TMHughes is a writer of many things, and one of those things is about particular wildlife in specific locations.
Birds of the Everglades
The Florida Everglades, also known as the River of Grass is one of the most unique ecosystems in North America. It is actually an immensely wide river, over 60 miles wide, that flows south out of Lake Okeechobee into the Bay of Florida. Most of the area is protected by the National Park Service as the Everglades National Park. The Everglades are so important to global ecology that it has been designated a World Heritage Site, a Wetland of International Significance and an International Biosphere Preserve.
The Kissimee River is where it all starts. The Kissimee River flows south through Florida until it reaches Lake Okeechobee just to the south of the Orlando area. Lake Okeechobee is one of the largest freshwater lakes in the United States after the Great Lakes. The lake is very shallow, only a few feet deep in most places for most of the year. Inflowing water causes the lake to fill up and spill over its banks to the south, forming the Everglades. The Everglades are also very shallow, again only a few feet deep. Because the river is so shallow, and because the geography of southern Florida is so flat, it spreads out and forms a wetland similar to a river delta and swampland.
Forests of the Florida Everglades
Believe it or not, the Everglades are home to large stands of trees and forests. The predominant tree species is the Cyprus, which loves the marshy conditions. The trees form small islands, called hammocks, in the river and are home to many of the Everglades' bird and animal species. Sometimes hammocks can form that are large enough to provide ample soil for other trees to move in. Along the banks and anywhere that land has formed, other varieties of trees can be found. These include deciduous and coniferous trees like oaks and pines.
There are over 350 different species of birds found in the Florida Everglades. The US Park Service divides them into three categories: wading birds, land birds and birds of prey. There are so many birds in the Everglades that the famous American naturalist John James Audobon wrote, "they appeared in such numbers as to actually block out the light of the sun for a time."
Birds of Prey in the Florida Everglades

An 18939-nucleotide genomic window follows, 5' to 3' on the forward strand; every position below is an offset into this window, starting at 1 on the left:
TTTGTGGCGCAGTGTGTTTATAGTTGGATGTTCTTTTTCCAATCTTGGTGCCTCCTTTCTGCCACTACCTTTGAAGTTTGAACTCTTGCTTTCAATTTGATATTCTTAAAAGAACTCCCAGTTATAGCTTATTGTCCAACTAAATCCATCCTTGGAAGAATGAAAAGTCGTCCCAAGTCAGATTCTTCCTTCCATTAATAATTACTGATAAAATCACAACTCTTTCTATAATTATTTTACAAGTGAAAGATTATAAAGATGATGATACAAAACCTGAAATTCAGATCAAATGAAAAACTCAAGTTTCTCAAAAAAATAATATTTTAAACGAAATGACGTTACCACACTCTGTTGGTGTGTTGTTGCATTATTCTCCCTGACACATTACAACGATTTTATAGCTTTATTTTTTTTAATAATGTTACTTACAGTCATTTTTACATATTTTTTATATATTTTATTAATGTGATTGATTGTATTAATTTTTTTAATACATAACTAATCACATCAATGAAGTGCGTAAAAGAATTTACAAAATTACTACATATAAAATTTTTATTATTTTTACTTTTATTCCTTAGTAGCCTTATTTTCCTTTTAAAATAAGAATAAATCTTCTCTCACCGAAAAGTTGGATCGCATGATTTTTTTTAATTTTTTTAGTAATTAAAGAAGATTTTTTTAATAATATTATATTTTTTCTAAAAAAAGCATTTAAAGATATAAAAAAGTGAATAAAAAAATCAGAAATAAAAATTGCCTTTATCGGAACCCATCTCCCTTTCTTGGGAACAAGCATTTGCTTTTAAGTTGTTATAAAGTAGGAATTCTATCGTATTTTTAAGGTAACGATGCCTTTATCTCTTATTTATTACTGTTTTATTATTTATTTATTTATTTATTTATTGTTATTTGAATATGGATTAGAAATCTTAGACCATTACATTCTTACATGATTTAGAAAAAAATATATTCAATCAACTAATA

There are a wide variety of birds of prey living in the Florida Everglades. These birds hunt other birds, small mammals, reptiles, amphibians, insects and fish. Because of the diversity of wildlife found in the Florida Everglades, it supports many different types of birds of prey, also known as raptors.
- Eagles - There are two distinct types of American Eagles residing in the Florida Everglades. Golden Eagles and Bald Eagles. Everyone should recognize the white head and majestic profile of the Bald Eagle, the symbol of our nation. The Golden Eagle is another very larger raptor, with wings spanning five feet or more. Eagles hunt for fish and small animals they spot from high in the air with their "eagle eyes". They swoop in at high speed, surprising their prey and scooping it up in their large talons.
- Hawks and Buzzards - There are about 7 varieties of hawks and buzzards living in the Florida Everglades. Some reside year round and others are only part-time visitors, migrating through the Everglades following their food or moving to winter/summer homes.
- Osprey - Also known as Fish Eagles, Fish Hawks and Sea Hawks. Osprey are common sights along coastal and estuarine environments where they cruise along looking for fish they can snatch up out of the water. Osprey like to build very large nests high up in trees along riverways, inlets and estuaries.
- Falcons - Falcons are among the smallest of the Florida Everglades birds of prey. These birds hunt for small mammals, reptiles and amphibians as well as other birds. The Peregrine Falcon, a year-round resident, lays claim to two separate interesting factoids. The Peregrine Falcon is the world's most widespread bird, living on nearly every continent and in every habitat except the extreme poles, and it is the world's fastest animal. The Peregrine can reach speeds of up to and over 200 miles an hour while it is diving after its prey.... other birds in flight.
Wading Birds of the Area